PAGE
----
the site immediately on their left (west), right (east), above (north/up),
or below (south/down), respectively. Also, let

and

According to the model rules and arguing as in Braun and Kulperger (1993), we have the relations

and initial conditions of *y*(0)=0 and *x*(0)=1.

These equations hold for both the original Boychuk model as well as the variant introduced by Braun and Woolford (2013). This result seems surprising since the Braun and Woolford variant is non-Markovian, while the Boychuk model is. However, it is important to note that the differential equations are for population level quantities. They are also only a partial description of the process dynamics. However, they contain enough process information to allow for construction of moment estimators for the process parameters as we now demonstrate.

The notation in the ensuing discussion can be simplified by making the substitution

Then

By adding Eqs. (1) and (1), we obtain:

## 3.1 Moment and continuous least-squares estimation

We can estimate the functions *x*(*t*) and *y*(*t*) using *X*(*t*) and *Y*(*t*),
respectively. In fact, improved estimates of these functions can be obtained
by applying a local linear kernel smoother to the (*t*,*X*(*t*)) data and (*t*,*Y*(*t*)) data respectively. Similarly, estimates of *g*(*t*) can be improved by a
local constant smoother. We used the locpoly function in the
KernSmooth package (Wand, 2015) with an automatically selected
smoothing parameter. The software also allows for estimation of the first
derivatives *x*^{′}(*t*) and *y*^{′}(*t*) from the same data sets (see Wand and Jones,
1995, for example).

Substituting these local linear kernel-smoothing-based estimates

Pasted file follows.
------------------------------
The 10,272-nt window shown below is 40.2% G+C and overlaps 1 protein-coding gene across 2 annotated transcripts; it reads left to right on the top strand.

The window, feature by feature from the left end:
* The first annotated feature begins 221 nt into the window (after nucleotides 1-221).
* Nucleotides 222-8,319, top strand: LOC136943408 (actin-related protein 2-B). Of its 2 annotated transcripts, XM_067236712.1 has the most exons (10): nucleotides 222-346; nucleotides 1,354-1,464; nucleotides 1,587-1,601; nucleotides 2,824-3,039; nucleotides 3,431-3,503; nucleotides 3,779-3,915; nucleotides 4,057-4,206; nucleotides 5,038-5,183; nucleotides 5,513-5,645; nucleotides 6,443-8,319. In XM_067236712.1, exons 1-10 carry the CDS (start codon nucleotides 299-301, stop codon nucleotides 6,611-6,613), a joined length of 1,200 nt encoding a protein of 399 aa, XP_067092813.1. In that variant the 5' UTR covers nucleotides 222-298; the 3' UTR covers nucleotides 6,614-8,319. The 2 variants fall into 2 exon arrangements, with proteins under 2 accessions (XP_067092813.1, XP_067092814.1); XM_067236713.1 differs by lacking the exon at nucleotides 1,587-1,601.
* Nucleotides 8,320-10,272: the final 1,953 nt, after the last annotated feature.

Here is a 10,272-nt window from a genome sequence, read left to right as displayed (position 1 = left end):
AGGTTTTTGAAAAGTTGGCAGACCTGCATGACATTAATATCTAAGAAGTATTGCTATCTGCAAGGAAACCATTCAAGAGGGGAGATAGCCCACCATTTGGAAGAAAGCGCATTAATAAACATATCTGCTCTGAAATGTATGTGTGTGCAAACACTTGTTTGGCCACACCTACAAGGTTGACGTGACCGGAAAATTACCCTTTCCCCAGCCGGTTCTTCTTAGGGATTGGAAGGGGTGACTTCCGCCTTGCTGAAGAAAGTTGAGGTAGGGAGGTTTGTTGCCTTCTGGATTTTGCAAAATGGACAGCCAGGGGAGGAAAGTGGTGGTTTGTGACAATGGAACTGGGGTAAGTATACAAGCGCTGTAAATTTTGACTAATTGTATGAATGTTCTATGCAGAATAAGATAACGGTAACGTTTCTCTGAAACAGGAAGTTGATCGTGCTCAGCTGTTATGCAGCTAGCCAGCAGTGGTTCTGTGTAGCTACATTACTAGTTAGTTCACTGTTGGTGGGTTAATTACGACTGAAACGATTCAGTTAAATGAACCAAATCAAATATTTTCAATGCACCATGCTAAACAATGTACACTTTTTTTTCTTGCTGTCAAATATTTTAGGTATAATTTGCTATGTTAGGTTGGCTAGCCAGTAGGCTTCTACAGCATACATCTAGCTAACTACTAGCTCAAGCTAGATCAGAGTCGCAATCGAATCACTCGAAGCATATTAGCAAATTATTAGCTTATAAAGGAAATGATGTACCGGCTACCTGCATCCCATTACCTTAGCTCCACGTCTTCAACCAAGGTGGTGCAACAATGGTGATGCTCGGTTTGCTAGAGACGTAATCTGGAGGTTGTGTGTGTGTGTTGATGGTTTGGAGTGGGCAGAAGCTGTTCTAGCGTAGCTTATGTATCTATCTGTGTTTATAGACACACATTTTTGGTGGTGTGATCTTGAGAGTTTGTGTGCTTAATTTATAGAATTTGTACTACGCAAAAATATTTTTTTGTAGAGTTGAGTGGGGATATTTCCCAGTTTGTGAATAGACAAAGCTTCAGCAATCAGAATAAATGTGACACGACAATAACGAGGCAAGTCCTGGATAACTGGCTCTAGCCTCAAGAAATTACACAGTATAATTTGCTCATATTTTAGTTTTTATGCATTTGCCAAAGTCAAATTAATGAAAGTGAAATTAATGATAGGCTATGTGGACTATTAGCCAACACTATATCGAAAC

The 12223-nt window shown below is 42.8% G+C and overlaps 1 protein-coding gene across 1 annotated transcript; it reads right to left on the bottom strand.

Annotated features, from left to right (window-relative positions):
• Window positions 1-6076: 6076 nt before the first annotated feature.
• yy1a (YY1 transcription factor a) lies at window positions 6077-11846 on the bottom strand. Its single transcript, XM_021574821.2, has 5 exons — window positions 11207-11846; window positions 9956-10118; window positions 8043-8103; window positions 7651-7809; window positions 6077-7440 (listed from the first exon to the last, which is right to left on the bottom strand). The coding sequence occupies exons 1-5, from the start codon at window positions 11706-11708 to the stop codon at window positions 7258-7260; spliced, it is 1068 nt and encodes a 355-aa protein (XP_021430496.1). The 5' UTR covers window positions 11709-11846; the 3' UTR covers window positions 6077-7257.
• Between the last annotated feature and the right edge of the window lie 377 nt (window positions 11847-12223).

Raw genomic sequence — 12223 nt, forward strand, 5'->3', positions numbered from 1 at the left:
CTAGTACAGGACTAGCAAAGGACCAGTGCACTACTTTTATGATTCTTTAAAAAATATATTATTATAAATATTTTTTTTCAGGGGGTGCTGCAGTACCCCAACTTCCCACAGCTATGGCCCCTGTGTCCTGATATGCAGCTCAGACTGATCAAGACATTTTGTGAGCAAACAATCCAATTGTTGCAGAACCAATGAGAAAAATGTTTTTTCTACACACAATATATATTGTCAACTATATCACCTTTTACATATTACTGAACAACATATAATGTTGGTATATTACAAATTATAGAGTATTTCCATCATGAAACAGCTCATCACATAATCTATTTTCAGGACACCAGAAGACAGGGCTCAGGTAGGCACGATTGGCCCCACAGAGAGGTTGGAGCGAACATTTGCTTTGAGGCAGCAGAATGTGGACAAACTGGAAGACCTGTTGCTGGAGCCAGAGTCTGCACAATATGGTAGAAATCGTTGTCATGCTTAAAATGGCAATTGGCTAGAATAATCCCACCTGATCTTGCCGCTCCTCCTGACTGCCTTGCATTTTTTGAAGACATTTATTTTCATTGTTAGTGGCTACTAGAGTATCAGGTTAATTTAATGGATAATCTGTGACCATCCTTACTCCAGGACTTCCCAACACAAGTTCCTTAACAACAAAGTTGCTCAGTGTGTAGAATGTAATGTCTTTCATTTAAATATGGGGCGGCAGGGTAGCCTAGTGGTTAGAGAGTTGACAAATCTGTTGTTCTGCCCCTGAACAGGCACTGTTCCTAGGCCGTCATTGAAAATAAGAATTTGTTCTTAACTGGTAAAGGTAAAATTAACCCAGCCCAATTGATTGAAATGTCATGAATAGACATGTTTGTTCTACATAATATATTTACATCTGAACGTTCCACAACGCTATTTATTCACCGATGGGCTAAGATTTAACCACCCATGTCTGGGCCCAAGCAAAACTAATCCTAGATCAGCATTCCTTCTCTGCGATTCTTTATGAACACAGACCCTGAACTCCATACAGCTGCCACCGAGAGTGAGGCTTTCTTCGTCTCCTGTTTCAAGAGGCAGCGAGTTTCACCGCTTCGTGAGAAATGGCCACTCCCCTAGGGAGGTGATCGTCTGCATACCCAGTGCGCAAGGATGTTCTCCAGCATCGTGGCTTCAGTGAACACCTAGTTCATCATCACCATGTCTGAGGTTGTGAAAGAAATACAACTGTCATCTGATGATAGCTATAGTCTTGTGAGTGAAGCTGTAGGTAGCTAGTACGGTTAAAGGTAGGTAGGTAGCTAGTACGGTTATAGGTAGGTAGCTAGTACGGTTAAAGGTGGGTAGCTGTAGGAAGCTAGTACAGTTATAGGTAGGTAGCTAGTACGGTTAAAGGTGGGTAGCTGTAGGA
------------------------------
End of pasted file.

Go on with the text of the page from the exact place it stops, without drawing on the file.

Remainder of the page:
${\widehat{y}}^{\prime}\left(t\right)$ and $\widehat{x}\left(t\right)$ into Eq. (1),
continuous least squares can then be applied to estimate *μ*. That is,

where ${\widehat{y}}^{\prime}\left(t\right)$ and $\widehat{x}\left(t\right)$ are the smoothed estimates described in the preceding paragraph.

An estimator for *λ* can be obtained from the estimated version of
Eq. (2) similarly:

## 3.2 Estimation of scale

It is important to note that the pixel size induced by the camera specifications has nothing to do with the size of the grid cells imposed on the lattice underlying the stochastic spread model. Thus, a scale parameter must be selected, which is used to expand or contract the default pixel sizes so that the spread model process can be used as a realistic approximation for the actual data. Specifically, we adjust the scale factor until the range of the observed data matches the range of the simulated data by using the estimated parameters.

In this paper, slightly different amounts of scaling are used for six replicates of the dark smouldering experiment in order to match the pixel size for the camera and the grid cell size on the lattice. The scale factors for all replicates are listed in Table 2. Note that these scale factors are estimated specifically for our microfire data only. One can reproduce the same results by using this fire spread model, based on the same microfire data.

As noted earlier, the sequence of fire images is displayed in Fig. 1 for one of the microfires. The corresponding thresholded images are displayed in Fig. 2. Based on these images, counts of the various statistics (as listed in Sect. 3) were taken, at a number of different grid resolutions (as discussed in Sect. 3.2). Table 1 displays the counts at one of the resolutions, and the third row of Table 2 contains the resulting parameter estimates and the amount of scaling performed to increase the pixel size.

The remaining rows of Table 2 contain the parameter estimates
and scalings required for the other five microfires. We see that the fires
required different amounts of scaling, and the estimates of *μ* range from
0.34 grid cells per second to 0.49 grid cells per second. The estimates of
*λ* range from 0.28 to 0.40. In all cases, the burn out parameter
exceeds the spread rate parameter, which suggests a subcritical process. Thus,
the fires would be expected to ultimately die out with probability 1.

## 4.1 Parameter estimation bias and variability